Is it illegal to hit your own order?

Discussion in 'Order Execution' started by Daal, Oct 9, 2018.

  1. Daal

    Daal

    Lets say you have two accounts, you set a limit order in a stock in one account and hit it in the other account. Is that against a rule? I'm referring to situations where the amount of volume is minimal (so wash trading is out of the question). What if the accounts are in different legal entities?
     
  2. Turveyd

    Turveyd

    Don't see any legal issue or advantage from doing so, your just selling to yourself and buying from your self at the same time.

    Why, on 1 account is it a sell and your other a buy is the question ??
     
    gkishot likes this.
  3. Robert Morse

    Robert Morse Sponsor

    Yes, clearly against the rules. You may not trade with yourself or any of your accounts you are a control person on.
     
  4. destriero

    destriero

    Self dealing is illegal.
     
  5. Robert is 100% correct, but what he didn't add is it's foolish.
    If your intent is to paint the tape it's illegal.
    If your intent is simply to move the position - you "may" be able to do that without going to an exchange. Chat with your broker about the ability to move the position.
     
    comagnum likes this.
  6. Overnight

    Overnight

    In the CME futures/options world, it is bad.

    There is a grey area there, however, about what constitutes a wash sale in futures. I spoke with the market regulation and business conduct committee departments about it, and their ambivalence was rather disconcerting. They basically told me that so long as it was not a "MATCHING trade", i.e., your long buy bid did not execute on the same tick as your short sell ask, on the same contract month, they would not be considered matching trades. But it seems a bit dicey at this stage.

    https://www.cmegroup.com/notices/di...ot-17-0634-bc-2-john-morgan.html#pageNumber=1

    As for the SEC, not sure. Be wary, follow the advice of these stock broker dudes who know more about that side of the trading world. Like OMM there.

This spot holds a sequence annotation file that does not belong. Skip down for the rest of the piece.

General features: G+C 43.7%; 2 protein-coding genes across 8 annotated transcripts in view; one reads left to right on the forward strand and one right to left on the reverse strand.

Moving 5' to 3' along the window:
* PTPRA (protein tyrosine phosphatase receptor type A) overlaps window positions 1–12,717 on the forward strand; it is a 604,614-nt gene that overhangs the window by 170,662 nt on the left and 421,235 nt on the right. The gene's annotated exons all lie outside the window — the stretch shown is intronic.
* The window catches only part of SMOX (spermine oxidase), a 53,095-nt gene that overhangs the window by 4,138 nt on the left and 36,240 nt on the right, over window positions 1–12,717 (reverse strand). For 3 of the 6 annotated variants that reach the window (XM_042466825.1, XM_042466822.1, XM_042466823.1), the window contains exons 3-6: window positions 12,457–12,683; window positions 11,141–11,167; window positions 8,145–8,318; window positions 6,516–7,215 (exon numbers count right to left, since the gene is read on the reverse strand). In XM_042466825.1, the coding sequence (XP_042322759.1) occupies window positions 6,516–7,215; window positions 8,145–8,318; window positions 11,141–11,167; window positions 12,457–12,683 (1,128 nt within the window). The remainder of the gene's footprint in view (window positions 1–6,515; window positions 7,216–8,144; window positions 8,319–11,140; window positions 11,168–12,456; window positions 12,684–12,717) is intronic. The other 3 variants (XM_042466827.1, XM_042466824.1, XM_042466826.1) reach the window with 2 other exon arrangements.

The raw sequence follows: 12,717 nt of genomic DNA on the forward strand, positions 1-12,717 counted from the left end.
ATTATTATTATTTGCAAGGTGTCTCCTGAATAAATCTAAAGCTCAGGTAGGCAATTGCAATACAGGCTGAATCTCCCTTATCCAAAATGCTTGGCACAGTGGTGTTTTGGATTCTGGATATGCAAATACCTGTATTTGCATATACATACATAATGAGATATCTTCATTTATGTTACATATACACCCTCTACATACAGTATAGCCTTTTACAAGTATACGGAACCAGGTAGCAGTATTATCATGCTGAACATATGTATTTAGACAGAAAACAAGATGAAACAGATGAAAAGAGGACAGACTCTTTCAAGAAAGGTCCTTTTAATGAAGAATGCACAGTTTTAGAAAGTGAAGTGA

As you can see by the link above, the penalties can be severe.
     
  7. There can also be an AML concern here and I suspect the brokerage house AML compliance folks might have to review a transfer between accounts. A long time ago this was part of the big options volume in Telfonas Mexico on the CBOE and the stock on the NYSE.
     
  8. Absolutely. If both the accounts are in your name, you will get a call from the compliance department and will need to submit a response (i've had a few accidents).

    If not, you'd have people/funds driving up the volume on illiquid/thinly traded stocks for purposes of manipulation.

    Now if you had a cousin/ close family member do it, i'm not quite sure how that works legally. I know for sure (not saying how) you CAN get away with it if you do it a handful of times a year. If it becomes a pattern, I'm sure that would be a different story. Technically if the legal entity is an arms length apart you really don't know where those orders are resting so the SEC would have a hard time trying to convict you until it became a trend.
     
    Last edited: Oct 9, 2018
    Maverick2608 likes this.
  9. There can also be an AML concern here if the two accounts don't share a domicile. Huge business in the 80s in Telfonas Mexico options on the CBOE and in the stock on NYSE.
     
  10. Robert is it still considered "Painting the Tape"?
     
    #10     Oct 9, 2018